Archive for Reviews

Book Review: The Graveyard Book by Neil Gaiman


Neil Gaiman is an author who needs no introduction. From his graphic novel work with Sandman to his screenplays, from his amazing American Gods to his also-amazing but perhaps less-known-about (by American audiences) Neverwhere, Gaiman is known throughout the spec-fic world as a prolific author and a pretty nice guy to meet.

I was going to say something like “but not everyone knows Gaiman’s work as a children’s and young-adult author”, but that wouldn’t be accurate. So instead I’ll cut this intro short and just tell you I’m reviewing Neil Gaiman’s The Graveyard Book.

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Book Review: John Dies at the End by David Wong


When I was a kid, I used to read Mad Magazine. My local grocery store carried it. I also noticed there was a competitor to Mad called Cracked, and I started buying that as well. The age of magazines eventually passed into relative obscurity, and the magazines themselves had to change or die. I don’t see much from Mad anymore, but Cracked seems to have survived the digital transition to become a website that lives in my RSS feeds and that makes me laugh every day.

So when Cracked.com senior editor David Wong released a novel called John Dies at the End, I knew it was fairly likely that I’d enjoy reading it. Thing is, I never got around to it, not until the filmed version was available on demand. I decided it would be best to read the book first.

And then I spent four days trying to figure out how to write the review.

(Warning: this review contains mature language.)

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Fan Film Review: Sonic


With the ever-decreasing cost of professional-grade digital recording, editing, and special effects equipment, filmmaking has truly come to the masses. One only need scour Vimeo or YouTube to find a great short film (and a lot of bad ones). But even three years ago, director Eddie Lebron made a hugely-popular (more than 430,000 views in 2010 alone) fan film of the video game Mega Man — and things back then cost more and were more difficult to produce.

Now, in 2013, Lebron is back with Sonic, a fan film that reimagines the colorful, cartoonish world of the iconic Sega video game.

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Film Review: TiMER


The very first film I put into my Netflix instant queue was TiMER. At the time it seemed like a cute little sci-fi film. It sat there, right at the top of my queue, for… geez, must be two years now… before I finally decided that it was time to watch it.

So I did. And now I am reviewing it for you.

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Book Review: “Serpent’s Storm” by Amber Benson


This review contains spoilers for the first two Death’s Daughter books, Death’s Daughter and Cat’s Claw.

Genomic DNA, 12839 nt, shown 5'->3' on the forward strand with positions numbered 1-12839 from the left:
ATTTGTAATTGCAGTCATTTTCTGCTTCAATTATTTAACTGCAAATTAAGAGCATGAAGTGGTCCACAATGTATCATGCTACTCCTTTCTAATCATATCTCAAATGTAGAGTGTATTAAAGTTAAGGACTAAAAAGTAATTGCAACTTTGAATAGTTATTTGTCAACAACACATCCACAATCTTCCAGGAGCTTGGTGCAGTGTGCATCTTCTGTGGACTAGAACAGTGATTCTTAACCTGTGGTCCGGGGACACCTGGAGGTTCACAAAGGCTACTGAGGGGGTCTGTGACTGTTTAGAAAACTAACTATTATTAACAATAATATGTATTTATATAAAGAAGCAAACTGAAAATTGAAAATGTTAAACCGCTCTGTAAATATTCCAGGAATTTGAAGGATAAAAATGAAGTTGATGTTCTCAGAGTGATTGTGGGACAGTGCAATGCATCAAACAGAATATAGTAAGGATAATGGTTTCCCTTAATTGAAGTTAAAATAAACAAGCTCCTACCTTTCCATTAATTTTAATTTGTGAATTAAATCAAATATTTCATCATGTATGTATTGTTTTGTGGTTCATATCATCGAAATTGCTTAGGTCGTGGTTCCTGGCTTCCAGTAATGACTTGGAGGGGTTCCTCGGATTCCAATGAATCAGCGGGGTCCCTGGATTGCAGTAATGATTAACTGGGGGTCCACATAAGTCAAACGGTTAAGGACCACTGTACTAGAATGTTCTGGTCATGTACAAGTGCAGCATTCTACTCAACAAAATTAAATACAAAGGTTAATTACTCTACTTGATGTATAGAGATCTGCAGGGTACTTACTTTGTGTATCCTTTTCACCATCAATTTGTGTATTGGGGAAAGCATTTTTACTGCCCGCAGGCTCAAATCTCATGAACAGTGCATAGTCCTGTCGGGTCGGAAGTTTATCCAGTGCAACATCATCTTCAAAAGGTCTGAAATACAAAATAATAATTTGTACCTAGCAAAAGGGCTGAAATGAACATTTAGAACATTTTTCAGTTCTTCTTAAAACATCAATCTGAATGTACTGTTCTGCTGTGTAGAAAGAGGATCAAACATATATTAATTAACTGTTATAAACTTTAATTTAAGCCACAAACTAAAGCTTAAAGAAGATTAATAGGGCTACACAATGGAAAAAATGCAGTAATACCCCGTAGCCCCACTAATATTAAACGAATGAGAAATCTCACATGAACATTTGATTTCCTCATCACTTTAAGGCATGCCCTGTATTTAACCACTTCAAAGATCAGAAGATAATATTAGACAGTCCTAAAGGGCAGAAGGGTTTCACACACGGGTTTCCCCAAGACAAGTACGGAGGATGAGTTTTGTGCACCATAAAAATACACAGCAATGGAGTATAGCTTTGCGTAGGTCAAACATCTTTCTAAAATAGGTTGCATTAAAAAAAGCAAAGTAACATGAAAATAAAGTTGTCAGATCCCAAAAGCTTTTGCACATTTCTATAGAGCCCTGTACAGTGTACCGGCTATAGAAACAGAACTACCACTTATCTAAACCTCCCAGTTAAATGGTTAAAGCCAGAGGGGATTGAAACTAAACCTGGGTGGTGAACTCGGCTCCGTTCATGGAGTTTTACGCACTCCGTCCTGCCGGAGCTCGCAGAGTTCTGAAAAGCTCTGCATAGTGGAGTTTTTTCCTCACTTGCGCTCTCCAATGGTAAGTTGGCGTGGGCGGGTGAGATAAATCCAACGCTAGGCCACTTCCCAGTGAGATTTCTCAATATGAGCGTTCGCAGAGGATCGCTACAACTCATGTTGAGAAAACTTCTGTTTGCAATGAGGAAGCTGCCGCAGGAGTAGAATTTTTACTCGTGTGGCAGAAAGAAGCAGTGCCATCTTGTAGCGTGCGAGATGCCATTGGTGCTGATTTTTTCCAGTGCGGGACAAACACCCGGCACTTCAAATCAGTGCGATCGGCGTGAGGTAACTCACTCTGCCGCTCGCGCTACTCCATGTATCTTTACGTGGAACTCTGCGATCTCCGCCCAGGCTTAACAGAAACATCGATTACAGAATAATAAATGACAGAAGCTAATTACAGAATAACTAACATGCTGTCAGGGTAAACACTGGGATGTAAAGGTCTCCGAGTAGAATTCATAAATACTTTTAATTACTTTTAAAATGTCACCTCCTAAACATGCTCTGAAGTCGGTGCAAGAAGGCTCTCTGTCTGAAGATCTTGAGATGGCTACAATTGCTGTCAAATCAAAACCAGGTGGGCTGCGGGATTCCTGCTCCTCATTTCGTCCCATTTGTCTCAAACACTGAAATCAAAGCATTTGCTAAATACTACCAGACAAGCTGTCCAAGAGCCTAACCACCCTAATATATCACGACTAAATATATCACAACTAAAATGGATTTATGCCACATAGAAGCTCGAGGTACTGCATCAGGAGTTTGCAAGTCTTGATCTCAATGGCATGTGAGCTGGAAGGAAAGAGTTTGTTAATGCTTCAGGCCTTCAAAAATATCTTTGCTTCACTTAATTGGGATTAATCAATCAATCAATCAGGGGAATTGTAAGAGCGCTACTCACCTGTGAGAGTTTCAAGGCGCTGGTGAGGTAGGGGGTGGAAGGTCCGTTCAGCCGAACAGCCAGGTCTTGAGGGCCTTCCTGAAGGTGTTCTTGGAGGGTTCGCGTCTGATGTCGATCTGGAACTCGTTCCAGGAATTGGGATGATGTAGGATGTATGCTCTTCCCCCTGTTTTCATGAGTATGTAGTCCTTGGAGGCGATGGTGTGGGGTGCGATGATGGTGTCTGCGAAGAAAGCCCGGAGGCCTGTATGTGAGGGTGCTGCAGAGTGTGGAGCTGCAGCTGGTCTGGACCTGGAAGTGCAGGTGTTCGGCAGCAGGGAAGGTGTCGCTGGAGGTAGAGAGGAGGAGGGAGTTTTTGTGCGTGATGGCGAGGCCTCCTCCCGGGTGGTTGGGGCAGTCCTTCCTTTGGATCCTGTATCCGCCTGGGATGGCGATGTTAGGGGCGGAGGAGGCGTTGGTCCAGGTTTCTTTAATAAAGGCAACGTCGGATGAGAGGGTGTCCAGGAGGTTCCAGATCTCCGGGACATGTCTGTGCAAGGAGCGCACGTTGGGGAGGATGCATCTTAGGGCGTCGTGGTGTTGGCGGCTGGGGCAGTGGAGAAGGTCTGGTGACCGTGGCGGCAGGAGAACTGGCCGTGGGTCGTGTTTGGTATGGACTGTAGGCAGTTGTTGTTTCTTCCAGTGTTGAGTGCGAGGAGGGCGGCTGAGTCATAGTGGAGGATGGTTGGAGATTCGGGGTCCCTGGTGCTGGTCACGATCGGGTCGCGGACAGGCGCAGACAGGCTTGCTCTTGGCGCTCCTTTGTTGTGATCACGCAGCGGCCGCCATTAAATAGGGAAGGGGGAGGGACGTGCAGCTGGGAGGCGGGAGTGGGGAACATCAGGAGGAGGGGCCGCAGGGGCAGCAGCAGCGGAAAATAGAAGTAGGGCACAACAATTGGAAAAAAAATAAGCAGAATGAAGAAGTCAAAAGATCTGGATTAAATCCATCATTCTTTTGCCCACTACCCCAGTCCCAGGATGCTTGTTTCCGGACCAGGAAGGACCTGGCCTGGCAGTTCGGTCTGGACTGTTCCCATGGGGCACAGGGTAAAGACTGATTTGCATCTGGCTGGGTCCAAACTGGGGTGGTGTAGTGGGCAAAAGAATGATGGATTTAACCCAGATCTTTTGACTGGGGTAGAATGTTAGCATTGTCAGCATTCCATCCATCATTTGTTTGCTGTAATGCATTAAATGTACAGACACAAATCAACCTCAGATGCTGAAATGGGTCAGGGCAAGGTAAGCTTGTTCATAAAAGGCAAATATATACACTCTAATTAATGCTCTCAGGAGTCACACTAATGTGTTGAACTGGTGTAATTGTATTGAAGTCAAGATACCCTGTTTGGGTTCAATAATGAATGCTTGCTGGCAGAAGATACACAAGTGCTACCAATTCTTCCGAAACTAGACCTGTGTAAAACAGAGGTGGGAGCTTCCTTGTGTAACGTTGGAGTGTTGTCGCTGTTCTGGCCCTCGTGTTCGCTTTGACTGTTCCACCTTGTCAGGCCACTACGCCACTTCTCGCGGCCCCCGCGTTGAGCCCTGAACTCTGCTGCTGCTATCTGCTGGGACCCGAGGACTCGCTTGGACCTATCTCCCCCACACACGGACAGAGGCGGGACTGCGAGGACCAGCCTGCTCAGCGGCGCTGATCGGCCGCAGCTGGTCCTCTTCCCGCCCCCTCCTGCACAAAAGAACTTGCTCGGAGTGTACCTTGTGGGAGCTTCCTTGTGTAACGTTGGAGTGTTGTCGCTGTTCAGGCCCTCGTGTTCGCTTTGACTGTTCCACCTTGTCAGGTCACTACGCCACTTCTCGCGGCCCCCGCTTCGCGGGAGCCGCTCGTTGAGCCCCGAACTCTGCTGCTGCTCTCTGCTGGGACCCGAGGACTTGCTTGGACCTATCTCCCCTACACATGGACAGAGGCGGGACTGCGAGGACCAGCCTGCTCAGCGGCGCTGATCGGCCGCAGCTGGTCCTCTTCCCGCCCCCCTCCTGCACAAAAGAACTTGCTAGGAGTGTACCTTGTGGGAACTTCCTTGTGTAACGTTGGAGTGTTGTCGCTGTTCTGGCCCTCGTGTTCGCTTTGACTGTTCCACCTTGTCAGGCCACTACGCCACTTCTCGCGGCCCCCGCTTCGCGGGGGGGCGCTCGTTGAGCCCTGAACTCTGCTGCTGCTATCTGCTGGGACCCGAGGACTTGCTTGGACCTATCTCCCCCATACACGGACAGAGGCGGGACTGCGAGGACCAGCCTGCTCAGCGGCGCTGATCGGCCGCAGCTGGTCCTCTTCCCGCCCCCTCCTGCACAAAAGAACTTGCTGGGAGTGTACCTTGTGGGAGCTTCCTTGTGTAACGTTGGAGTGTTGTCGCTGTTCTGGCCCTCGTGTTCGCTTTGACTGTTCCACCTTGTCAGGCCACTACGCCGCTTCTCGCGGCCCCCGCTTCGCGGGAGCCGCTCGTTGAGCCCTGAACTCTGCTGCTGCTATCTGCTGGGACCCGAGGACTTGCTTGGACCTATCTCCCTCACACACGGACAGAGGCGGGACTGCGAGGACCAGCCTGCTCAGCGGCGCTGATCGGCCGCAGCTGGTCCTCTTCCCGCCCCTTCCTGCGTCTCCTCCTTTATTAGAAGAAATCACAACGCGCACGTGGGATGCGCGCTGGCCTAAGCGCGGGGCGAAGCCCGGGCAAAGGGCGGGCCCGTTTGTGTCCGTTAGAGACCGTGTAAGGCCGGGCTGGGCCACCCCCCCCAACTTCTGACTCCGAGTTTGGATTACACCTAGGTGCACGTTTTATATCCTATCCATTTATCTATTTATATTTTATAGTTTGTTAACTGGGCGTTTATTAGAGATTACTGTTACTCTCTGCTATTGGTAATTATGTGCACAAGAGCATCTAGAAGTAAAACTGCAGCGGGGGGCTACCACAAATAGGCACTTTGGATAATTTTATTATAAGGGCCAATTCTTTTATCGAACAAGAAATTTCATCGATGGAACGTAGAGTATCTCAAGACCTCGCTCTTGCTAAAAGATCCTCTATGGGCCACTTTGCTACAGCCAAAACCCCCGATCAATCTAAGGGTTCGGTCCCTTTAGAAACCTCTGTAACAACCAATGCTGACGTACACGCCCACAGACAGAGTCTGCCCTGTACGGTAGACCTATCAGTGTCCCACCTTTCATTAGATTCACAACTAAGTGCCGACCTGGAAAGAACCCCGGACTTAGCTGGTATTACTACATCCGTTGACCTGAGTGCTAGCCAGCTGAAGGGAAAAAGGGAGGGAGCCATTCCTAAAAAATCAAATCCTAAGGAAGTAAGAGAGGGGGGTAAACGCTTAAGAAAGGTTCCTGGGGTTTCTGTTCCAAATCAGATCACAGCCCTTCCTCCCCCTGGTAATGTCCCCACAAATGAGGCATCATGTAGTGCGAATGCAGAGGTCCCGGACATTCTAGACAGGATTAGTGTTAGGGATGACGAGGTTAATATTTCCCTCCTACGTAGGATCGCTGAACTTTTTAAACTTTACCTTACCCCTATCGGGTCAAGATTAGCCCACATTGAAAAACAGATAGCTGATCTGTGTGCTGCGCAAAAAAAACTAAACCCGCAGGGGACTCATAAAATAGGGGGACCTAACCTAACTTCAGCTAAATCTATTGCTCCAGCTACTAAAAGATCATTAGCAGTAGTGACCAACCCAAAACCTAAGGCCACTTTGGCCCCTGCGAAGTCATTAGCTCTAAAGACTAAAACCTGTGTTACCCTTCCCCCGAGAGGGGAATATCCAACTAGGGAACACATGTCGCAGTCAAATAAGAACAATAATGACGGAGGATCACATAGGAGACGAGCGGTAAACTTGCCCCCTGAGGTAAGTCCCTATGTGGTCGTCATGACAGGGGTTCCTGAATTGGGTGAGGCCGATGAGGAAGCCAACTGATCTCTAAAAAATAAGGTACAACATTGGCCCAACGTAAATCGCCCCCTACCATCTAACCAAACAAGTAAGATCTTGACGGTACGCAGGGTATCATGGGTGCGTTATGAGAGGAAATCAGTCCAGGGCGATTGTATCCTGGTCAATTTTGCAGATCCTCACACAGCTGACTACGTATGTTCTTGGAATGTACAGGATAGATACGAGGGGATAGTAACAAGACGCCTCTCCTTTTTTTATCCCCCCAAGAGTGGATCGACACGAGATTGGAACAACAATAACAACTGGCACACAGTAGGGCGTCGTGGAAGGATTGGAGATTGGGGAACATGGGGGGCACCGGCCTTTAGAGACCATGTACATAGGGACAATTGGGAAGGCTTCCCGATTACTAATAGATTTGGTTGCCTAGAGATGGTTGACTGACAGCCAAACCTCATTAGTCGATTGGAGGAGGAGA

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So here’s the thing about Serpent’s Storm, the third Death’s Daughter book by Amber Benson: at first I thought she’d turned into Laurell K. Hamilton. Then I thought she was writing a madcap roller-coaster adventure. Then I got completely lost. Once I got to the end, I was really pleased with the destination… but unfortunately the journey didn’t work for me.

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Book Review: Cat’s Claw by Amber Benson


This review contains spoilers for Death’s Daughter by Amber Benson.

Following her enjoyable adventure through Hell with Calliope Reaper-Jones, Death’s middle daughter, I think it was pretty much understood that actress and author Amber Benson would return to her Death’s Daughter universe. She did so in 2010 with Cat’s Claw, a sequel that pretty much depends upon the main character making bad decisions for the story to succeed. Make no mistake, I still had fun reading the book, but there was an awful lot of narrative convenience in it.

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Book Review: The Tyrant Strategy: Revenant Man by Jonathan C. Gillespie


I’m not a huge fan of military SF. But I am a fan of post-apocalyptic SF. I’m not a huge fan of augmented-humanity SF. But I am a fan of humans-aren’t-the-most-powerful-people-in-the-universe SF. So when author Jonathan C. Gillespie put out his new novel The Tyrant Strategy: Revenant Man I wasn’t sure if it was going to be my cup of post-apocalyptic, augmented humanity, military-style, humans-aren’t-so-great tea.

That’s an awfully complicated blend, by the way. Not too many people sell it.

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TV Review: Dog with a Blog


I think it’s safe to say that most kids — at least, most of us who had dogs — always wanted our dogs to be able to talk. Odds are good it never happened to you, but it did happen to Tyler James and Avery Jennings, the two human main characters of Disney Channel’s new show Dog with a Blog.

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Book Review: Apollo’s Outcasts by Allen Steele


Every time I read a YA novel, I wonder why all novels don’t move at the same pace. I’m not missing anything in the YA genre — the characters are just as developed, the action is just as action-y, and the story is just as engrossing. I just don’t have to slog through hundreds of extra pages of tangential plotlines and lovingly-rendered character descriptions to get to the good stuff.

And I think that adequately describes Allen Steele’s new YA sci-fi adventure, Apollo’s Outcasts, which will be published this November by Prometheus Books: for the most part, everything extraneous has been trimmed away, leaving a tightly-written, fast-paced novel that I quite enjoyed.

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